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CCOG for ART 205 Winter 2023

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Course Number:
ART 205
Course Title:
History of Western Art: Early Christian to Medieval
Credit Hours:
4
Lecture Hours:
40
Lecture/Lab Hours:
0
Lab Hours:
0

Course Description

Explores major monuments and themes of Early Christian, Medieval, and Islamic art from around 200 CE up to 1400 CE. Analyzes the visual arts to reveal the impacts of social, political, and technological changes, and to gain insight on Early Christian, Medieval, and Islamic cultures and their impact on the world today. Prerequisites: WR 115, RD 115 and MTH 20 or equivalent placement test scores. Audit available.

Intended Outcomes for the course

Upon completion of the course students should be able to:

  • Explain how Early Christian, Medieval, and Islamic art is representative of the historical moment in which it was produced, acknowledging the interactions between social, cultural, technological, and/or economic factors and art.
  • Utilize a critical vocabulary as a framework for discussing, creating and/or writing about Early Christian, Medieval, and Islamic art.
  • Analyze the relationship between form, context and meaning in visual communication. 
  • Articulate the relationships between art covered during this course’s timeframe, the history of visual culture and world history to enhance civic and global engagement.
  • Apply insights gained from course content to visual culture encountered outside of the classroom.

Integrative Learning

Students completing an associate degree at Portland Community College will be able to reflect on one’s work or competencies to make connections between course content and lived experience.

General education philosophy statement

Through the study of art history, students look closely at works of art and architecture, articulating the way elements of art are interrelated and considering how values and interpretations have changed over time. They critically analyze visual communication, work creatively with art historical data, use evidence to support arguments and assess the stakes of primary and secondary sources. They also analyze the relationships between art and its historical, cultural, social and political contexts. Art history enhances students’ engagement in contemporary global culture through a deeper understanding of history, which helps students recognize connections between the past and present and become more aware of their own vantage points.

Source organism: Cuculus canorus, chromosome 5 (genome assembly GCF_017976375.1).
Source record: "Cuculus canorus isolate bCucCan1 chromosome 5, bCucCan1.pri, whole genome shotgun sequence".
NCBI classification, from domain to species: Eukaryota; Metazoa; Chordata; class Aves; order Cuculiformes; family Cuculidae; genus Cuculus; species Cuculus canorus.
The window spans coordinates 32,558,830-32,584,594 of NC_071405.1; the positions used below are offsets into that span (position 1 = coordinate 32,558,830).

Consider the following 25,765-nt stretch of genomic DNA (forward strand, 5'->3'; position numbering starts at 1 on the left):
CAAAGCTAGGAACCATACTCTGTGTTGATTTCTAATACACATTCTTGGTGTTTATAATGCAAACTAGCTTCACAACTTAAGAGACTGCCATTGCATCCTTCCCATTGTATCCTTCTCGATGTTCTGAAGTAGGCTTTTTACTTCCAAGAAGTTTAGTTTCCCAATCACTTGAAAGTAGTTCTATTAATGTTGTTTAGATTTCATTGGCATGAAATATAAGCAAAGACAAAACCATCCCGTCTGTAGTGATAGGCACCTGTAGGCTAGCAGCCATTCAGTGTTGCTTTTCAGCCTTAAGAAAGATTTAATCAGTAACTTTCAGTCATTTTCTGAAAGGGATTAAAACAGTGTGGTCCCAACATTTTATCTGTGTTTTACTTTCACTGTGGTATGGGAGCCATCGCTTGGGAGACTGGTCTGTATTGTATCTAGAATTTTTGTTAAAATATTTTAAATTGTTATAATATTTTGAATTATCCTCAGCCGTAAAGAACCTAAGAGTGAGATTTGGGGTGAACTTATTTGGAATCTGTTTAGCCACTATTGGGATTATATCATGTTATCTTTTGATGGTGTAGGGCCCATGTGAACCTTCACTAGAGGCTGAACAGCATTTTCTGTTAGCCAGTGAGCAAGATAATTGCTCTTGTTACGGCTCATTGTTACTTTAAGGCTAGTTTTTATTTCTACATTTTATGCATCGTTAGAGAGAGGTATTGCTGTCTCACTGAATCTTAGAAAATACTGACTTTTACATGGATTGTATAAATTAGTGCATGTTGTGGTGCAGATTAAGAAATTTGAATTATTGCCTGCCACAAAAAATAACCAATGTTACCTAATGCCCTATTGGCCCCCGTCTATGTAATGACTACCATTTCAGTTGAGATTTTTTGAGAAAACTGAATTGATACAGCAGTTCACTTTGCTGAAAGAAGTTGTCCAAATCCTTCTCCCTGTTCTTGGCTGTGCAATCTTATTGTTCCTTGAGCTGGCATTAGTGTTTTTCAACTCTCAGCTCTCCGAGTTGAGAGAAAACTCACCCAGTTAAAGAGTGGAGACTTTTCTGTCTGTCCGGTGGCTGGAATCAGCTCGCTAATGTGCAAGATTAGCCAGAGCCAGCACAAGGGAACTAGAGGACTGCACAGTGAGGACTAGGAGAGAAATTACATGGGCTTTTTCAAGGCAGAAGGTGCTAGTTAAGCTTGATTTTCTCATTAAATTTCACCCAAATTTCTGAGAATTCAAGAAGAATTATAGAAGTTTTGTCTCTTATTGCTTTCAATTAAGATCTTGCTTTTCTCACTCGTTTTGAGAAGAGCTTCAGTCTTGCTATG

Outcome Assessment Strategies

Assessment tools may include:

  • informal and formal responses to discussion questions

  • analysis and evaluation of reading assignments

  • visual and contextual analysis of art in writing assignments and exams

  • journals assessing learning in and out of the classroom

  • research projects resulting in papers or presentations

  • class field trips    

Course Content (Themes, Concepts, Issues and Skills)

COMPETENCIES AND SKILLS:

  • Analyze and work creatively with art historical data, using it to better understand the history of art and visual culture.

  • Evaluate primary and secondary art historical sources, assessing their stakes and motives.

  • Assess the ways in which art is impacted by the viewer’s vantage point.

  • Articulate the relationship between art and its historical, social and political context.

  • Recognize and differentiate various styles of art and evaluate how values and interpretations change over time.

  • Recognize and identify parallels between the art historical past and the present.

  • Conduct a formal analysis of a work of art and articulate the way its elements are interrelated.

  • Research and write coherently about art history, using evidence to support arguments.

  • Use knowledge gained in the course to study fine art, art history, design, anthropology or history at a four-year institution.

THEMES, CONCEPTS, AND ISSUES:

  • Roman Imperial Art and Architecture

  • Early Christian Art and Architecture

  • Byzantine Art and Architecture

  • Islamic Art and Architecture

  • The History of the Book

  • Romanesque Art and Architecture

  • The Medieval Pilgrimage

  • Women in the Middle Ages

  • Gothic Art and Architecture

  • Artifact Recovery, Analysis and Restoration

  • Art and the Crusades

  • Scholasticism

  • Iconoclasm in the Medieval Period

  • Iconoclasm Today

  • Medieval Art and Politics

  • Medieval Art and Religion

  • Medieval Art and Economics

  • Historical Preservation